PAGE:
Flat-tops to Long Hair, Woody’s Seen it All

Flat-tops to Long Hair, Woody’s Seen it All

Local barber Lloyd Woody celebrates half a century of service to the community.

"Woody, it’s your 15 minutes of fame," said Gary Heath jokingly as he sits in the barber’s chair, in the midst of receiving another classic Woody’s haircut. Since 1956, Lloyd Woody, amicably known as "Woody" to his customers, has been somewhat of an institution in Arlington, conscientiously trimming, cutting, and providing the occasional buzz cut from his barbershop in the Williamsburg Shopping Center. This past July, Sharon McClure and Karen Haines of Fall Properties, the real estate firm next door to Woody’s, organized a celebration in honor of his 50th year in business.

WASHINGTON REDSKINS pennants and game schedules cover the walls of Woody’s quaint barbershop lending a homey feel, while the vending machine dispensing old-fashioned Coca-Cola bottles sends one into a flashback of the 1950s.

At the fresh-faced age of 23, Lloyd Woody, who grew up in Charlottesville, headed off to barber school in Richmond, at the suggestion of his father, whose friend was a barber. "I liked it so well," Woody says. "I stayed with it. I enjoy every minute of it." Prior to barber school, Woody had been a member of the U.S. Air Force for four years, having been drafted during the Korean War at 19. "It was either the army or the Air Force, I chose the Air Force," he says.

After his education at barber school was complete, 24-year-old Woody, the father of two sons who now live in South Carolina and Culpeper, set up shop in the Williamsburg Shopping Center on July 5, 1956. "July 5, I remember that day," he recalls with a smile. "The day after the holiday."

Now 74, Woody has an impressive clientele of more than 300 people. "I think it’s great — 50 years. That’s what we need, some stability … I don’t know anyone more committed," says Heath as Woody, dressed in a neat blue smock as he finishes up a haircut with his signature touch. "He’s a good man," Woody says of Heath. "Brings me veggies all the time." With the camaraderie that inevitably develops between Woody and his clients, it’s no wonder that so many choose to frequent his barbershop.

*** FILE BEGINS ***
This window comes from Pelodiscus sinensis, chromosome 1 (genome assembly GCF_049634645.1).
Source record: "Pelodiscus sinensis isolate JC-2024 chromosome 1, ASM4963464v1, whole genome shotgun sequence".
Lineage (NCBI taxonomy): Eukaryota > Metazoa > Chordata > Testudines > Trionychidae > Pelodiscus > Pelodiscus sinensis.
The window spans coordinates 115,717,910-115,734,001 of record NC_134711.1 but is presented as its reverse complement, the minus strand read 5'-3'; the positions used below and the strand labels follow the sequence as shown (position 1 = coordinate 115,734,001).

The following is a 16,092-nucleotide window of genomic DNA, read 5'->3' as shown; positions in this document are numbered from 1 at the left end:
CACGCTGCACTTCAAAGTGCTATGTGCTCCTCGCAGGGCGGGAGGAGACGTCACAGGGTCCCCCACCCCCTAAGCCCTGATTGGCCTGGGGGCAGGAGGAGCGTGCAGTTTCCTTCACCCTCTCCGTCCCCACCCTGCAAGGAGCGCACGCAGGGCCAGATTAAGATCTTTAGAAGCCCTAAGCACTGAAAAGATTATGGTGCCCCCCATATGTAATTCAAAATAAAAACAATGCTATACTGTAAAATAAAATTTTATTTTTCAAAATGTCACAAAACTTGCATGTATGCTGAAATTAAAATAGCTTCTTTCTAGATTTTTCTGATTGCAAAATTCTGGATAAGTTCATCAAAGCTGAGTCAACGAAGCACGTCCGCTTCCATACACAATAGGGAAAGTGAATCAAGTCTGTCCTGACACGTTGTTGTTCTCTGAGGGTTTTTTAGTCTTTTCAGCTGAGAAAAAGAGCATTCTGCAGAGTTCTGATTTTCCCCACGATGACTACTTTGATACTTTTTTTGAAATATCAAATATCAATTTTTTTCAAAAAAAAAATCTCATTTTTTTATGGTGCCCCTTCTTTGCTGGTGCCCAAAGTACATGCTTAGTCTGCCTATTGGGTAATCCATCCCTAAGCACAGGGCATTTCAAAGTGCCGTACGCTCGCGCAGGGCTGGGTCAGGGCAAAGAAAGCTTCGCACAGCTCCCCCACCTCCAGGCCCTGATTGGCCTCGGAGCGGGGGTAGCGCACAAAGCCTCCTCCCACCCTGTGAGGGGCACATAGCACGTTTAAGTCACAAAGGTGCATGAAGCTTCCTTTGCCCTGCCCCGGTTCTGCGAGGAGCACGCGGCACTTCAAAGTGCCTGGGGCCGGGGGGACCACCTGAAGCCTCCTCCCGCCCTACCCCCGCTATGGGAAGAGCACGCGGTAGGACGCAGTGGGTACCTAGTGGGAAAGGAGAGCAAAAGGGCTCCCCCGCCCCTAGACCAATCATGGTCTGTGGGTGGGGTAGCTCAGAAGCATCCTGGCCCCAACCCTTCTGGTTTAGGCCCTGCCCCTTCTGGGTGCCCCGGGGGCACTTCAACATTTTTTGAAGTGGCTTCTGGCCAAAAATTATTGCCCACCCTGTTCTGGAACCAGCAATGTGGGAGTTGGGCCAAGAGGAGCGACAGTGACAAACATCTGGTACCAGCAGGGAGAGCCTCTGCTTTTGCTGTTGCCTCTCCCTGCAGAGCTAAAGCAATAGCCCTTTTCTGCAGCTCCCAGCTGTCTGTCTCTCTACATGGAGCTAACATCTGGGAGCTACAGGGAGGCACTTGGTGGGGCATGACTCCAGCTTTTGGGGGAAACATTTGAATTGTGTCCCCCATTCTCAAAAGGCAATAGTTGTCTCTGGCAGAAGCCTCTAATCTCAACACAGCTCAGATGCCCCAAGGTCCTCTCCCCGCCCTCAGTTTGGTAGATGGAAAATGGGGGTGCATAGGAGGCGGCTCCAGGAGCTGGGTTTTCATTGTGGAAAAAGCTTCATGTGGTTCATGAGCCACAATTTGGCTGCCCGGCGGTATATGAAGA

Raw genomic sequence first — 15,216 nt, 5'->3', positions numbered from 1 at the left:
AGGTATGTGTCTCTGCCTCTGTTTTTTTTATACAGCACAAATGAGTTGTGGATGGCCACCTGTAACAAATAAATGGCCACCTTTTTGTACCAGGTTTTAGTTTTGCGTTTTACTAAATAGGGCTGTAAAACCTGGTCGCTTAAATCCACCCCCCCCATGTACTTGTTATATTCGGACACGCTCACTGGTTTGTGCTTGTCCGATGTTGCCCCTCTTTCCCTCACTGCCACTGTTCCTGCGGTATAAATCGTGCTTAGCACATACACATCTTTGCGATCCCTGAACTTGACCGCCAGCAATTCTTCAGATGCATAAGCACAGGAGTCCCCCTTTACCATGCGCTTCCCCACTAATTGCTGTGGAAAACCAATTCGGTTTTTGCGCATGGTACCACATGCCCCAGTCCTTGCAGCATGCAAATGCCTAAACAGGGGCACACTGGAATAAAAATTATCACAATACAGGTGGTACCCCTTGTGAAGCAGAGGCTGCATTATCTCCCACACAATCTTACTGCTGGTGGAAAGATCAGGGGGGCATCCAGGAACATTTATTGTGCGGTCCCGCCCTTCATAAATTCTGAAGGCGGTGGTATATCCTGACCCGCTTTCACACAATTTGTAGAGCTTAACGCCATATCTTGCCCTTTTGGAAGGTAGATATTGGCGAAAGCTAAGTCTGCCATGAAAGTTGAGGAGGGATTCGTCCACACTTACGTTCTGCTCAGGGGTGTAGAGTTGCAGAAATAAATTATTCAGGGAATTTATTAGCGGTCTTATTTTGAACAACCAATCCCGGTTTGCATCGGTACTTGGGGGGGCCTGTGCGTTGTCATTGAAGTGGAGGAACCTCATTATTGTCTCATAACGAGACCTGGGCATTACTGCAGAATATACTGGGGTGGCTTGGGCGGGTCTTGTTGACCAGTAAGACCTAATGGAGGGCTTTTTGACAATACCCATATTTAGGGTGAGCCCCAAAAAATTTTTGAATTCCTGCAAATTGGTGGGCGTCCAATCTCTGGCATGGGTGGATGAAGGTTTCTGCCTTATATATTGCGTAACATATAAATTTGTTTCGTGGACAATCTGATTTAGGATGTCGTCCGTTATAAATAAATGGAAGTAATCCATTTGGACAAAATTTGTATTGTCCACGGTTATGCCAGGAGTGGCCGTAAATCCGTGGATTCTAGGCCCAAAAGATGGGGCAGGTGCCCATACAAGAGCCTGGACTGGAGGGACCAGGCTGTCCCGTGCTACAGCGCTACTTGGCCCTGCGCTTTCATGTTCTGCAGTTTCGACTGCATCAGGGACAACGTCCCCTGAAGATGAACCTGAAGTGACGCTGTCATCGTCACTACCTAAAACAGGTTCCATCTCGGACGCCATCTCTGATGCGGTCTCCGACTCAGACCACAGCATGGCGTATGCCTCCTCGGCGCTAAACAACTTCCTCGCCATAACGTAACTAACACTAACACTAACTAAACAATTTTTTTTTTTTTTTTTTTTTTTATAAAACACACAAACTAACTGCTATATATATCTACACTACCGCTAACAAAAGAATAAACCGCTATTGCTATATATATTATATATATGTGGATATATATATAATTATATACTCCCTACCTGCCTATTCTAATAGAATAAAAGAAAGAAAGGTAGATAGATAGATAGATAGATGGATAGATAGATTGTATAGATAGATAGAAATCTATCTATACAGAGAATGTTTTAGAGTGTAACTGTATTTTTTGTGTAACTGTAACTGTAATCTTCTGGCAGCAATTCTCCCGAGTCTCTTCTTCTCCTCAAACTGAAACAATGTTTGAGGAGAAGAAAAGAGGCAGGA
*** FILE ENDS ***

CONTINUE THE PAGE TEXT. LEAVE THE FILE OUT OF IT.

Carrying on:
HALF A CENTURY ago, the Williamsburg Shopping Center was comprised of just two businesses — Woody’s barbershop and a bank. The bank is long gone, and the shopping center has expanded to Shopping Center #1 and Shopping Center #2, having filled up with more than 14 stores. Through it all, Woody’s has remained a constant, with his 50-cent haircuts for kids and 75-cents for men (though he has had to up the price to $12 with the changing times). He’s witnessed all the hairstyle trends, from flat-tops to long hair ("Long hair really killed us," he adds wryly) and cut the hair of Chief Justice Warren Burger.

Fifty years ago, Lloyd Woody found his calling. "I just love people. They’ll all tell you, I’m a big talker …" A typical morning for Woody starts at 8:30 a.m. when he comes in to prep for the morning rush from the minute the barbershop opens at 9 a.m. until midday. Things are slow around noon, only to pick up again in the evening until Woody closes up shop by 6:30 p.m.

With no plans to retire, other than going from 9 hours to 6 hours a day in August, Lloyd Woody will be around to welcome new clients, chat it up with old customers who have become close friends, and dole out any advice that’s asked of him, as another customer who is waiting for his haircut chimes in, "Everyone comes to ask his opinion."

In keeping with his contented outlook on life, Woody hopes to keep on keepin’ on in the future "I’m happy as can be … I’d just like to be here to work in another 50 years."